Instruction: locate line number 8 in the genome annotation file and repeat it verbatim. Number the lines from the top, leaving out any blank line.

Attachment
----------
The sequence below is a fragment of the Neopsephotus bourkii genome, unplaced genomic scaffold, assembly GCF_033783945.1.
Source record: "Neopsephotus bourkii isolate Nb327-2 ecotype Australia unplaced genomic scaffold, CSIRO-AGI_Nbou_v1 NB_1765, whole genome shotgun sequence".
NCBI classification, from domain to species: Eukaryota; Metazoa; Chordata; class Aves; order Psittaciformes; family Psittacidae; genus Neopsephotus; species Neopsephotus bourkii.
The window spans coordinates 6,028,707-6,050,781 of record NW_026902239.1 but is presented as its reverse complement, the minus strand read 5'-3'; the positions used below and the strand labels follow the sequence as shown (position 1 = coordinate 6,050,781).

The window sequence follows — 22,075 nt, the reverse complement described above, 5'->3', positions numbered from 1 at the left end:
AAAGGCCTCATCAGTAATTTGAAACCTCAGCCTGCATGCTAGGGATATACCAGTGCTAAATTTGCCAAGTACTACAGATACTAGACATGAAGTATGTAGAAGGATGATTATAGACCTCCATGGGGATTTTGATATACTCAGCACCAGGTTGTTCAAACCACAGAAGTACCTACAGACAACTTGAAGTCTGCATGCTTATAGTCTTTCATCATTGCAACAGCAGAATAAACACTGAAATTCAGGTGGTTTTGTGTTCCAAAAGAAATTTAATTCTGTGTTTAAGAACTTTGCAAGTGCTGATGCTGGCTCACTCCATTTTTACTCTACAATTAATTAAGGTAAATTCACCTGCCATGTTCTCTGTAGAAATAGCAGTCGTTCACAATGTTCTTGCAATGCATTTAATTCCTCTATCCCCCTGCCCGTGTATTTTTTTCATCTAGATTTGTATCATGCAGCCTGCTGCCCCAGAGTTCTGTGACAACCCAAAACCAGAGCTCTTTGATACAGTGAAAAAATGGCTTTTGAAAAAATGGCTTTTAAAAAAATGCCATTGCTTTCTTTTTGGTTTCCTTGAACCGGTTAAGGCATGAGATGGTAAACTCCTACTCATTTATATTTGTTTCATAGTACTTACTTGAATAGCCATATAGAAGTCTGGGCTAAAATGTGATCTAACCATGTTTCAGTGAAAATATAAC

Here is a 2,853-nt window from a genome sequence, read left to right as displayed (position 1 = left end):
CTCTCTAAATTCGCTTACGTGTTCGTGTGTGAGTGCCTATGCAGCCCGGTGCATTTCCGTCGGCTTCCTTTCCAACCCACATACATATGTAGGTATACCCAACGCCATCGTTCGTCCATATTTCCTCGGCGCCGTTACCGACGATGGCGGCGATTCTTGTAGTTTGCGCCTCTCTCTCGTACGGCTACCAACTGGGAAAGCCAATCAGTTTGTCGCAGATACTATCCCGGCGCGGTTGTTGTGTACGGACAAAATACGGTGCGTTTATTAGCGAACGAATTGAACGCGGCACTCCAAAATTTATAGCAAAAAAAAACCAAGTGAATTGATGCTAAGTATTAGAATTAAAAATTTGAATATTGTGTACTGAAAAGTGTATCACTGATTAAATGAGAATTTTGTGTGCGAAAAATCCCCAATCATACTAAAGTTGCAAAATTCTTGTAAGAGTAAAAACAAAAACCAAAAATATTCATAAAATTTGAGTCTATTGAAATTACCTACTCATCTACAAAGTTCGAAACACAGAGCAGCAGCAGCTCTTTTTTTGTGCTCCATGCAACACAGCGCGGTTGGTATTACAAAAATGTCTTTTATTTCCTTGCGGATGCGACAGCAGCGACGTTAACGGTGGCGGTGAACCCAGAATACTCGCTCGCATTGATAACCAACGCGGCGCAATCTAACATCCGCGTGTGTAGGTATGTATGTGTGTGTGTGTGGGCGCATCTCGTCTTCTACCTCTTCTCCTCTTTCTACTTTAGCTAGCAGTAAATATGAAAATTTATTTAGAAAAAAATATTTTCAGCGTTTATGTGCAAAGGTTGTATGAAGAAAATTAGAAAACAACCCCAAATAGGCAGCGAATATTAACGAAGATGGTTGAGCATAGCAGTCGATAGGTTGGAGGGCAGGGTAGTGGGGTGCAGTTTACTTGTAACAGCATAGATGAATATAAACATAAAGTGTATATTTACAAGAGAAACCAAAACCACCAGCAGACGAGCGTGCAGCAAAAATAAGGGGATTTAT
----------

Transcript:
CTCTCTAAATTCGCTTACGTGTTCGTGTGTGAGTGCCTATGCAGCCCGGTGCATTTCCGTCGGCTTCCTTTCCAACCCACATACATATGTAGGTATACCCAACGCCATCGTTCGTCCATATTTCCTCGGCGCCGTTACCGACGATGGCGGCGATTCTTGTAGTTTGCGCCTCTCTCTCGTACGGCTACCAACTGGGAAAGCCAATCAGTTTGTCGCAGATACTATCCCGGCGCGGTTGTTGTGTACGGACAAAATACGGTGCGTTTATTAGCGAACGAATTGAACGCGGCACTCCAAAATTTATAGCAAAAAAAAACCAAGTGAATTGATGCTAAGTATTAGAATTAAAAATTTGAATATTGTGTACTGAAAAGTGTATCACTGATTAAATGAGAATTTTGTGTGCGAAAAATCCCCAATCATACTAAAGTTGCAAAATTCTTGTAAGAGTAAAAACAAAAACCAAAAATATTCATAAAATTTGAGTCTATTGAAATTACCTACTCATCTACAAAGTTCGAAACACAGAGCAGCAGCAGCTCTTTTTTTGTGCTCCATGCAACACAGCGCGGTTGGTATTACAAAAATGTCTTTTATTTCCTTGCGGATGCGACAGCAGCGACGTTAACGGTGGCGGTGAACCCAGAATACTCGCTCGCATTGATAACCAACGCGGCGCAATCTAACATCCGCGTGTGTAGGTATGTATGTGTGTGTGTGTGGGCGCATCTCGTCTTCTACCTCTTCTCCTCTTTCTACTTTAGCTAGCAGTAAATATGAAAATTTATTTAGAAAAAAATATTTTCAGCGTTTATGTGCAAAGGTTGTATGAAGAAAATTAGAAAACAACCCCAAATAGGCAGCGAATATTAACGAAGATGGTTGAGCATAGCAGTCGATAGGTTGGAGGGCAGGGTAGTGGGGTGCAGTTTACTTGTAACAGCATAGATGAATATAAACATAAAGTGTATATTTACAAGAGAAACCAAAACCACCAGCAGACGAGCGTGCAGCAAAAATAAGGGGATTTAT